On June 15, 1940, New York Giants catcher Harry Danning hit for the cycle in a game against Pittsburgh. His home run was an inside-the-park home run that landed 460 feet on the fly in front of the Giants’ clubhouse, wedged behind the Eddie Grant memorial at the Polo Grounds. Pittsburgh center fielder Vince DiMaggio was not able to free it in time to catch Danning rounding the bases.
Having shared the Polo Grounds with the Giants since 1913, the Yankees began construction on their ballpark in the Bronx on May 22, 1922. The stadium would become known as the ‘House that Ruth Built,’ due to Babe Ruth’s popularity and influence.
William DeWolf Hopper was an American actor, singer, comedian, and theatrical producer during the late-19th and into the early-20th centuries. Born in New York Citty, DeWolf Hopper grew to become a star of vaudeville and musical theater, but he became best known for performing the popular baseball poem “Casey at the Bat.”
A lifelong baseball enthusiast and New York Giants fan, Hopper first performed Ernest Lawrence Thayer’s then-unknown poem “Casey at the Bat” to the Giants and Chicago Cubs on August 14, 1888. Co-performer Digby Bell called Hopper “the biggest baseball crank that ever lived. Physically, of course, he is a corker, but when I say big I mean big morally and intellectually. Why, he goes up to the baseball [Polo] grounds at One Hundred and Fifty-fifth street after the matinees on Saturday, and he travels this six miles simply to see, perhaps, the two final innings, and any one can imagine the rapidity with which he must scrape off the makeup and get into his street clothes in order to secure even this much. But he says the Garrison finishes are worth it, and he is perfectly right. Hopper always was a baseball crank, long before the public knew anything about it.”
Hopper helped make Thayer’s poem famous and was often called upon to give his colorful, melodramatic recitation, which he did about 10,000 times over the course of his career.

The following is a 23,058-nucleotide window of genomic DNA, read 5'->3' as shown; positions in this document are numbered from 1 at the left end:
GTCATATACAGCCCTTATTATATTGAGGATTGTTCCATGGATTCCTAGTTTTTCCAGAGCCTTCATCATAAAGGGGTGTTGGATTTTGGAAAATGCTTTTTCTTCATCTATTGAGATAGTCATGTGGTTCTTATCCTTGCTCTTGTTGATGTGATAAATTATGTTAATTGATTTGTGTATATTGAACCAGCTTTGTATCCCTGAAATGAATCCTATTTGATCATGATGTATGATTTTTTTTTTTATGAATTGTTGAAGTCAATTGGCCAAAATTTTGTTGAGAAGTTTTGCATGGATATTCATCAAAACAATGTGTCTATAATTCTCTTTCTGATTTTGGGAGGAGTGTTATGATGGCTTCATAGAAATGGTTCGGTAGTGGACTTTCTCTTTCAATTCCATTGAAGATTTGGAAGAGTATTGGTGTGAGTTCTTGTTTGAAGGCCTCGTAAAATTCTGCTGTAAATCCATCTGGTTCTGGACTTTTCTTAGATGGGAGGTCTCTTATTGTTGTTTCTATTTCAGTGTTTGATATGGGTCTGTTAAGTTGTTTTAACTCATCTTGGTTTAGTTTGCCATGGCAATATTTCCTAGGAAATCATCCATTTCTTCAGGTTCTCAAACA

On September 16, 1922 (some sources have the year down as 1923), Cincinnati Reds pitcher Adolfo Luque became so angry over the bench jockeying coming from the Giants bench that he set the ball and his glove down on the mound, then charged straight into the New York dugout. Luque punched Casey Stengel, believing Stengel to be the primary instigator behind the taunting. Luque was ordered to return to his bench by the police, who were attempting to subdue the reaction of the Polo Grounds crowd.
You know how the foul poles at a ballfield have those screen extensions sticking out of them? Those screens were born on July 15, 1939. National League president Ford Frick ordered the two-foot screens affixed inside all foul poles following a dispute between Billy Jurges of the Giants and umpire George Magerkurth. It seems that Jurges and Magerkurth spit at each other after a disputed call down the left-field line at the Polo Grounds. The American League would install the screens on the foul poles in their own ballparks shortly thereafter.
On January 22, 1913, the New York Giants agreed to share the Polo Grounds with the New York Highlanders, who would later become known as the Yankees. Since 1903, the Highlanders had played their home games at Hilltop Park, located at 168th Street and Broadway. The last big league game played at Hilltop Park was on October 5, 1912, and the venue would be demolished in 1914.
Here’s a delightful little documentary about the Polo Grounds. I’ve always loved the metaphor of a baseball stadium as a church or cathedral. I feel the same way about Kauffman Stadium every time I attend a Royals game.